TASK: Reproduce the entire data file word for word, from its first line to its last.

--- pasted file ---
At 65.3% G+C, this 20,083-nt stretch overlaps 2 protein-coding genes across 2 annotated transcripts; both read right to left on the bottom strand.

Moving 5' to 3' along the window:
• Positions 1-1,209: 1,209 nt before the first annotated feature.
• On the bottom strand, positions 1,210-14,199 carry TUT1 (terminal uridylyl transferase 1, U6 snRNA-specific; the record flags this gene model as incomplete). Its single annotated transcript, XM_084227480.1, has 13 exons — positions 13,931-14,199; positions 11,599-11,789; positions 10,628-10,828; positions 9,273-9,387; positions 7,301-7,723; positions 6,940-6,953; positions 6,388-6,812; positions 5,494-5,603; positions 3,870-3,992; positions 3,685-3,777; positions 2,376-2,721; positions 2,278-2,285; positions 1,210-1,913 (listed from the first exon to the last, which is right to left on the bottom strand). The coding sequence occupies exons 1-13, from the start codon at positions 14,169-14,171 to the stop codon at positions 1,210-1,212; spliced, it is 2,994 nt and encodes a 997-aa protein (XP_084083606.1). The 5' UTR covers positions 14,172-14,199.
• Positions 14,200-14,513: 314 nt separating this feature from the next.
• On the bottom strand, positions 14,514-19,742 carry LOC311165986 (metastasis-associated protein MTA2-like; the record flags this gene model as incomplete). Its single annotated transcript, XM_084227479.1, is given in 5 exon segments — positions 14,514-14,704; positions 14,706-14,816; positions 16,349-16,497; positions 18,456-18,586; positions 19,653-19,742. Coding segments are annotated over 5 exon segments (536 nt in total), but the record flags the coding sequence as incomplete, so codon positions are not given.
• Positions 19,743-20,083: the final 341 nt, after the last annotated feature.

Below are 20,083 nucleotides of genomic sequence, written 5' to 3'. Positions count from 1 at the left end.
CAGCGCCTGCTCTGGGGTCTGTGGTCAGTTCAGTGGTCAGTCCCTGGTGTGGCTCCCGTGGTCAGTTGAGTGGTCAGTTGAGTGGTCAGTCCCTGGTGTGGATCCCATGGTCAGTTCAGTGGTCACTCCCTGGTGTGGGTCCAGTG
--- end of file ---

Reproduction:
At 65.3% G+C, this 20,083-nt stretch overlaps 2 protein-coding genes across 2 annotated transcripts; both read right to left on the bottom strand.

Moving 5' to 3' along the window:
• Positions 1-1,209: 1,209 nt before the first annotated feature.
• On the bottom strand, positions 1,210-14,199 carry TUT1 (terminal uridylyl transferase 1, U6 snRNA-specific; the record flags this gene model as incomplete). Its single annotated transcript, XM_084227480.1, has 13 exons — positions 13,931-14,199; positions 11,599-11,789; positions 10,628-10,828; positions 9,273-9,387; positions 7,301-7,723; positions 6,940-6,953; positions 6,388-6,812; positions 5,494-5,603; positions 3,870-3,992; positions 3,685-3,777; positions 2,376-2,721; positions 2,278-2,285; positions 1,210-1,913 (listed from the first exon to the last, which is right to left on the bottom strand). The coding sequence occupies exons 1-13, from the start codon at positions 14,169-14,171 to the stop codon at positions 1,210-1,212; spliced, it is 2,994 nt and encodes a 997-aa protein (XP_084083606.1). The 5' UTR covers positions 14,172-14,199.
• Positions 14,200-14,513: 314 nt separating this feature from the next.
• On the bottom strand, positions 14,514-19,742 carry LOC311165986 (metastasis-associated protein MTA2-like; the record flags this gene model as incomplete). Its single annotated transcript, XM_084227479.1, is given in 5 exon segments — positions 14,514-14,704; positions 14,706-14,816; positions 16,349-16,497; positions 18,456-18,586; positions 19,653-19,742. Coding segments are annotated over 5 exon segments (536 nt in total), but the record flags the coding sequence as incomplete, so codon positions are not given.
• Positions 19,743-20,083: the final 341 nt, after the last annotated feature.

Below are 20,083 nucleotides of genomic sequence, written 5' to 3'. Positions count from 1 at the left end.
CAGCGCCTGCTCTGGGGTCTGTGGTCAGTTCAGTGGTCAGTCCCTGGTGTGGCTCCCGTGGTCAGTTGAGTGGTCAGTTGAGTGGTCAGTCCCTGGTGTGGATCCCATGGTCAGTTCAGTGGTCACTCCCTGGTGTGGGTCCAGTG